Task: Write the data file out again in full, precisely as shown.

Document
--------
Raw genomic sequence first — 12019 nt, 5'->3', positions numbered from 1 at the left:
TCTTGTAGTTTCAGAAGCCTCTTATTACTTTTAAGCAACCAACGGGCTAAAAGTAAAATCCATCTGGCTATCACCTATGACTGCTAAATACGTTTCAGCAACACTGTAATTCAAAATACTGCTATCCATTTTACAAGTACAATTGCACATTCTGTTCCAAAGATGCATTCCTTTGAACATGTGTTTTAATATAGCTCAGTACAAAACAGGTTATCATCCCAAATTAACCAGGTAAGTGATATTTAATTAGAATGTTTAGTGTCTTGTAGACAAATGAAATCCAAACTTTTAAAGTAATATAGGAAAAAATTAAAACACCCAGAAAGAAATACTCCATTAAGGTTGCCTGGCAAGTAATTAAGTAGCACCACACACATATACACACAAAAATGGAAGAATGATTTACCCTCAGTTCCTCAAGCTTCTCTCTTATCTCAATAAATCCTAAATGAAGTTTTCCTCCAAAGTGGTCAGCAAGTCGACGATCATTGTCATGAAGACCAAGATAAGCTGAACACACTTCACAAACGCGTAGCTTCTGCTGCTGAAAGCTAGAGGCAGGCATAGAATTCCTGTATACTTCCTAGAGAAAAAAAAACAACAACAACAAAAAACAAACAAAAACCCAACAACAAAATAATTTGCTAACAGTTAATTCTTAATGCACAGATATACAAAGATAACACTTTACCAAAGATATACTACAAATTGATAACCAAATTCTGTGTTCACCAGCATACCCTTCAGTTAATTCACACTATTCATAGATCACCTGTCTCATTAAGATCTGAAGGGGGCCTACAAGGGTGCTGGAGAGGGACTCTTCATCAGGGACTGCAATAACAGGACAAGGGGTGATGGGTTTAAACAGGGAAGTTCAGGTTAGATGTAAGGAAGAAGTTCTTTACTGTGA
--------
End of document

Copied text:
Raw genomic sequence first — 12019 nt, 5'->3', positions numbered from 1 at the left:
TCTTGTAGTTTCAGAAGCCTCTTATTACTTTTAAGCAACCAACGGGCTAAAAGTAAAATCCATCTGGCTATCACCTATGACTGCTAAATACGTTTCAGCAACACTGTAATTCAAAATACTGCTATCCATTTTACAAGTACAATTGCACATTCTGTTCCAAAGATGCATTCCTTTGAACATGTGTTTTAATATAGCTCAGTACAAAACAGGTTATCATCCCAAATTAACCAGGTAAGTGATATTTAATTAGAATGTTTAGTGTCTTGTAGACAAATGAAATCCAAACTTTTAAAGTAATATAGGAAAAAATTAAAACACCCAGAAAGAAATACTCCATTAAGGTTGCCTGGCAAGTAATTAAGTAGCACCACACACATATACACACAAAAATGGAAGAATGATTTACCCTCAGTTCCTCAAGCTTCTCTCTTATCTCAATAAATCCTAAATGAAGTTTTCCTCCAAAGTGGTCAGCAAGTCGACGATCATTGTCATGAAGACCAAGATAAGCTGAACACACTTCACAAACGCGTAGCTTCTGCTGCTGAAAGCTAGAGGCAGGCATAGAATTCCTGTATACTTCCTAGAGAAAAAAAAACAACAACAACAAAAAACAAACAAAAACCCAACAACAAAATAATTTGCTAACAGTTAATTCTTAATGCACAGATATACAAAGATAACACTTTACCAAAGATATACTACAAATTGATAACCAAATTCTGTGTTCACCAGCATACCCTTCAGTTAATTCACACTATTCATAGATCACCTGTCTCATTAAGATCTGAAGGGGGCCTACAAGGGTGCTGGAGAGGGACTCTTCATCAGGGACTGCAATAACAGGACAAGGGGTGATGGGTTTAAACAGGGAAGTTCAGGTTAGATGTAAGGAAGAAGTTCTTTACTGTGA